This piece was unsatisfying to write, and may well be unsatisfying to read, as well, because it poses questions for which I have no answers.
Sorry about that.
Everyone probably has an opinion on the subject, however, and I blame Google Alerts for having reminded me of it.
“Google Alerts” is a content detection service that automatically notifies users when new material from virtually any source on the Internet matches a term selected by the user. It can generate hundreds of stories relevant to a keyword in a very short amount of time, especially if that word relates to a “hot” topic. Certainly heating up on the front burner is the dog fancy’s Super Bowl this month: Westminster.
In the past, notifications related to Westminster have typically been links to articles focused on the judges panel, a change in venue, or the debut of breeds newly recognized by the AKC. In 2014, the new breeds are the Chinook, Portuguese Podengo Pequeno, and Rat Terrier. By my estimation, however, scarcely a quarter of the alerts I’ve gotten thus far pertain to any of these topics.
The media, instead, has been besotted with one story line, and the sample headlines below are emblematic of the majority of them:
“Mutts Compete in Westminster Dog Show For First Time”
“Westminster dog show adds event with mixed breeds”
“Change to Westminster show celebrates the ‘every dog.’”
“Change to Westminster Dog Show gives stage to mixed-breed dogs.”
The first paragraph of one article with a similar headline went this way: “One of the nation’s oldest sporting events, the Westminster show had a few mixed breeds in its early days but soon became purebred territory. This year, more than 2,800 pedigreed, primped dogs are set to be judged on how well they fit breed standards that can specify everything from temperament to toe configuration. That has long made Westminster a flashpoint for the purebred-versus-mixed-breed debate.”
“Purebred-versus-mixed-breed.” That stood out for me.
It never used to be a “debate,” let alone a “flashpoint” until the animal rights movement gained steam and made it one. For an agenda intent on eliminating pet ownership altogether, the rarified world of show dogs with its breed standards, selective breeding and the element of privilege (read: money) made the dog fancy an easy target. The bad apples that exist in any sport or hobby (in the fancy’s case, lousy breeders and obnoxious exhibitors) made the task even easier. Adding insult to injury was the second wave of attack from groups involved in rescue, an activity breed clubs have been supporting long before it became politically correct.
I haven’t made up my mind about mixed breeds participating at AKC performance events once limited to purebred dogs. For some reason, however, when I do think about it, an old saying that I taught my children always pops into my head: “You don’t have to blow out someone else’s candle for your own to burn more brightly.”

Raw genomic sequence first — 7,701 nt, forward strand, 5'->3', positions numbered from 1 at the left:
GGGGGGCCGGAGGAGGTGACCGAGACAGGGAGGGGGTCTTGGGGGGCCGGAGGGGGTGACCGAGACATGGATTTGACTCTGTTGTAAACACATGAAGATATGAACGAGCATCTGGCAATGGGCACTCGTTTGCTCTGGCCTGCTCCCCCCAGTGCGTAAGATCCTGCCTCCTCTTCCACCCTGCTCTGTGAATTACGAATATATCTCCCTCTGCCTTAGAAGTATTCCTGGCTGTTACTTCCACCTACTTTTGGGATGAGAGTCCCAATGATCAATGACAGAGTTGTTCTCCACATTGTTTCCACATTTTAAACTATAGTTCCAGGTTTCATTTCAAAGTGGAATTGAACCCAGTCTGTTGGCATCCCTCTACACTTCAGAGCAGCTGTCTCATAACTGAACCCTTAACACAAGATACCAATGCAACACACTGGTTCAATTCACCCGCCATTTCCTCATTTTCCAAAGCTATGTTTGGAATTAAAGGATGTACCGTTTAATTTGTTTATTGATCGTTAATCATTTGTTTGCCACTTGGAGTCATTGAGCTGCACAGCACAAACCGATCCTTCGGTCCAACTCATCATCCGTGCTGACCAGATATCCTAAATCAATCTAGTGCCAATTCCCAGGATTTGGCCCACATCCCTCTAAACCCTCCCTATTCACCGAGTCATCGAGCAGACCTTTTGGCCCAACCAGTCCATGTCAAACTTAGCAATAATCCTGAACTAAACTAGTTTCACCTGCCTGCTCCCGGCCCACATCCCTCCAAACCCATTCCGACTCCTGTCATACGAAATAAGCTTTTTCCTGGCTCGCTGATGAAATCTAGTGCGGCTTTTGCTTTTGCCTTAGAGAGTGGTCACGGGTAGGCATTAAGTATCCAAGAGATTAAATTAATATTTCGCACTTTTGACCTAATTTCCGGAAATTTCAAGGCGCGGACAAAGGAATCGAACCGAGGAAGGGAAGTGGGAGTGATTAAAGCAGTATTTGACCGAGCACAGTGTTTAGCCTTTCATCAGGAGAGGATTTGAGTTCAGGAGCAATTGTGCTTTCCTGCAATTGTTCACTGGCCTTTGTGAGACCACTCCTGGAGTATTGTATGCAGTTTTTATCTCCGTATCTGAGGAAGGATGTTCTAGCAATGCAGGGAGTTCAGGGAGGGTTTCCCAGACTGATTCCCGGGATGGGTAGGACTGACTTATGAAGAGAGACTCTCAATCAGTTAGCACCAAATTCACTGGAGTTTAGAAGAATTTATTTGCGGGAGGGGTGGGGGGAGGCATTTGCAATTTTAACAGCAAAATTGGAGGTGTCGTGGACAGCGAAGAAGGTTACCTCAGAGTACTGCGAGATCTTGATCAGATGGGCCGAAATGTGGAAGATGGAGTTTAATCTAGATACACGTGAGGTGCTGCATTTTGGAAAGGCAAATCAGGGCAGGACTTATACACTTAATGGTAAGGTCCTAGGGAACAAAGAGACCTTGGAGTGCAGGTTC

In 1978, the Mixed Breed Dog Clubs of America was formed based on AKC Regulations. It offered titles in obedience, rally, conformation (huh?) lure coursing, retriever instinct, and versatility, but the club never really “took off,” and presently, there are no events scheduled on its website.
Why the club hasn’t gained traction among mixed breed owners, I don’t know, but as far as I can tell, mixed-breed enthusiasts been nosing around for AKC recognition of some sort for years. Why they insisted on inclusion with the AKC when they had the Mixed Breed Dog Club of America is anyone’s guess, but it’s hard not to think about that old saying I told my kids. Does the purebred dog owner’s flame need to be blown out for the mixed breed owner’s candle to burn more brightly?
It’s a moot point. Mixed breeds have been invited to AKC performance events since 2009, but I can’t help but wonder if the seismic shift in AKC’s policy was the second waft of air on the candle of purebred enthusiasts. The first would have been the AKC’s removal of the phrase, “For the Love of the Purebred Dog” from its masthead“ sometime in the last 15 years to be replaced by, “We’re more than champion dogs. We’re the dog’s champion.” Even that has become diluted. Today, the AKC’s tag line is: “Discover. Learn. Connect. Sharing more than 125 years of passion for dogs.”
If “purebred” has become a dirty word, “breeder” is tantamount to an ethnic slur. Take a look at the commercial Budweiser will be airing this Super Bowl Sunday:
I have to hand it to Budweiser for touching, even remotely, the prickly topic of breeding purebred puppies in this current climate. Evidently, however, as long as sales are referred to as “puppy adoptions,” it’s okay, and perhaps no one will notice that the puppies are all the same breed?
So let’s review. Who would have thought it possible that “breeder” would become a dirty word, “purebred,” would be removed from public billing on AKC material, and the AKC would include mixed breeds at its performance events all within twenty years? It reminds me of what HSUS CEO, Wayne Pacelle said: “…One generation and out. We have no problems with the extinction of domestic animals. They are creations of human selective breeding.” Animal People News, May 1993.
By allowing mixed breeds in its performance events, did the AKC cave to public pressure and political correctness? Or will the day come when we look back at the AKC’s shift in policy and realize how prescient it was to recognize that the fight wasn’t between mixed breeds and purebred dogs, but rather an epic battle to protect dog ownership altogether?